One kid has no school on Wednesdays and will do distance learning. As I write this column on early Wednesday morning, we still don’t know how to access her Microsoft 365 classroom.
Every child is starting and ending school at a different time, and the kids’ schedules in some cases will change week to week, including flip-flopping between morning and afternoon classes in capsules that in some cases leave out their best friends.
On the one hand, there is a silver lining. The smaller class sizes are something that Israel has needed for a long time, and now maybe the kids will know their teachers better and get more personal attention.
On the other hand, children are children and whether there are 18 or 32 children in the classroom, it is hard to social distance or wear a mask for hours at a time.
The children are trying to take it well, but their stress is palpable – especially after we watched what happened in schools last spring, when they first made distance learning optional and then returned kids to school with a message to parents that they were incapable of following Health Ministry guidelines and keeping children safe.
Maybe then, the Education Ministry and the schools thought that they would just weather the storm because this virus would soon go away. Now, we all know that it is here for the long term and the infrastructure will have to be built.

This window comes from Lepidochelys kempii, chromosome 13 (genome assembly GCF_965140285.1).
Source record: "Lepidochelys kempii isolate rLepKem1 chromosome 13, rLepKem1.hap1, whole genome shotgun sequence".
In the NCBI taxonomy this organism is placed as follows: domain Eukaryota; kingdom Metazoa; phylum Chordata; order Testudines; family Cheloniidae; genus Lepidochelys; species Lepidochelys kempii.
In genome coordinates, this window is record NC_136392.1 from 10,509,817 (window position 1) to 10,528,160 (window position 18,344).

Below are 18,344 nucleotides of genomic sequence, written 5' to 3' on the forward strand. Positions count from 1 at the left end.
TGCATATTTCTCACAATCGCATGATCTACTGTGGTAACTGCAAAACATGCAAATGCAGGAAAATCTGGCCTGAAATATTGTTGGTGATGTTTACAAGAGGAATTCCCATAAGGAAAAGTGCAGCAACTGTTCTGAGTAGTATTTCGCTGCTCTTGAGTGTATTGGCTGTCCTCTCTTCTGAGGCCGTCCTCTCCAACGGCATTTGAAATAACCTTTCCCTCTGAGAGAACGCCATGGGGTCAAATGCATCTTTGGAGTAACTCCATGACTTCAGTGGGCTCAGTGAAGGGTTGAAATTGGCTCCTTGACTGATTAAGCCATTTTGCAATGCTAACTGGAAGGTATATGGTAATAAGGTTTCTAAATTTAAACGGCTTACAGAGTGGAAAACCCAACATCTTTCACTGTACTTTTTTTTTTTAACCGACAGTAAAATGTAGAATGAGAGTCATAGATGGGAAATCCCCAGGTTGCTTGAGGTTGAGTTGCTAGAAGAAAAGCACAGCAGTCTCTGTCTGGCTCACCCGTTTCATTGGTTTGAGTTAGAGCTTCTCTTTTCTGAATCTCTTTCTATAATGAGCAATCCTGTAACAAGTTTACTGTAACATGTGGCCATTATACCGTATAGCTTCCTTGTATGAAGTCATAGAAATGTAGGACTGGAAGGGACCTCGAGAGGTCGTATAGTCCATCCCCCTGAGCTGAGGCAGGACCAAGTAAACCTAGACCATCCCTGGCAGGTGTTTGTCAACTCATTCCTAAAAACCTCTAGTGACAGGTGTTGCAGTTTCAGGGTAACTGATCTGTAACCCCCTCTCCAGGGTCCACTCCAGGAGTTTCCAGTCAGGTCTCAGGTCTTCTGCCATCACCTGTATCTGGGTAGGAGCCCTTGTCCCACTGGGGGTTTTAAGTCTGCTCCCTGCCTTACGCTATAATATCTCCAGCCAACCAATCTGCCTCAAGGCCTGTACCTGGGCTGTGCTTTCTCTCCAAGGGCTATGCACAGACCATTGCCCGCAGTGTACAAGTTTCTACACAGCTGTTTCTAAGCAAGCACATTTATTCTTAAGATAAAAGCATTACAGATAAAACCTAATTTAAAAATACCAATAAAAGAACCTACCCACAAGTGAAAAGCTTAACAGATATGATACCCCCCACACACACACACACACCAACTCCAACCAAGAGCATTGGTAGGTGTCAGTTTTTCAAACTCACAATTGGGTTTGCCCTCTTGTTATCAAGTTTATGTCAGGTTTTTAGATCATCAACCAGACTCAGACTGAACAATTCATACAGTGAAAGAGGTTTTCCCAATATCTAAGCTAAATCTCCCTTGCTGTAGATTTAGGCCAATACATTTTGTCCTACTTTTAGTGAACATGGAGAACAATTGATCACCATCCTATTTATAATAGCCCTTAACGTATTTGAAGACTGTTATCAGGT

ALTHOUGH THE country continues to make many mistakes, our leaders are getting some things right.
It gave me a vote of confidence in the system on Monday night, when at 11 p.m. the ministers finally gave in to coronavirus czar Prof. Ronni Gamzu and agreed to keep schools closed in red cities. It was a clear win for professional decision-making over politics – better late than never.
One can only assume that one of the reasons Education Minister Yoav Gallant was opposed to the move is because Tiberias is both a red city and a Likud city, and its children would need to stay home.
Going back to school anywhere would be a challenge. What I can say is at least my children are doing it here, in Israel – a country that packs in the solidarity, Jewish spirit and love of the land that I wanted my kids to be raised in.
On Tuesday morning, as the house buzzed with breakfast, school shirts, missing supplies and health forms, I left the chaos for a half an hour to go running.
As I ran through the streets of Jerusalem, where apartment buildings were alight, probably with parents doing the same thing I was, with the same trepidation that this could go really well or crash and burn and the result could be isolation or even illness, I actually smiled.
Seeing the beauty of the holy city that we have made our own reminded me that what does not break us makes us stronger. Empowering my children to go to school with confidence even during the chaos of the coronavirus crisis is just another step in our journey.
The writer is news editor and head of online content and strategy for The Jerusalem Post.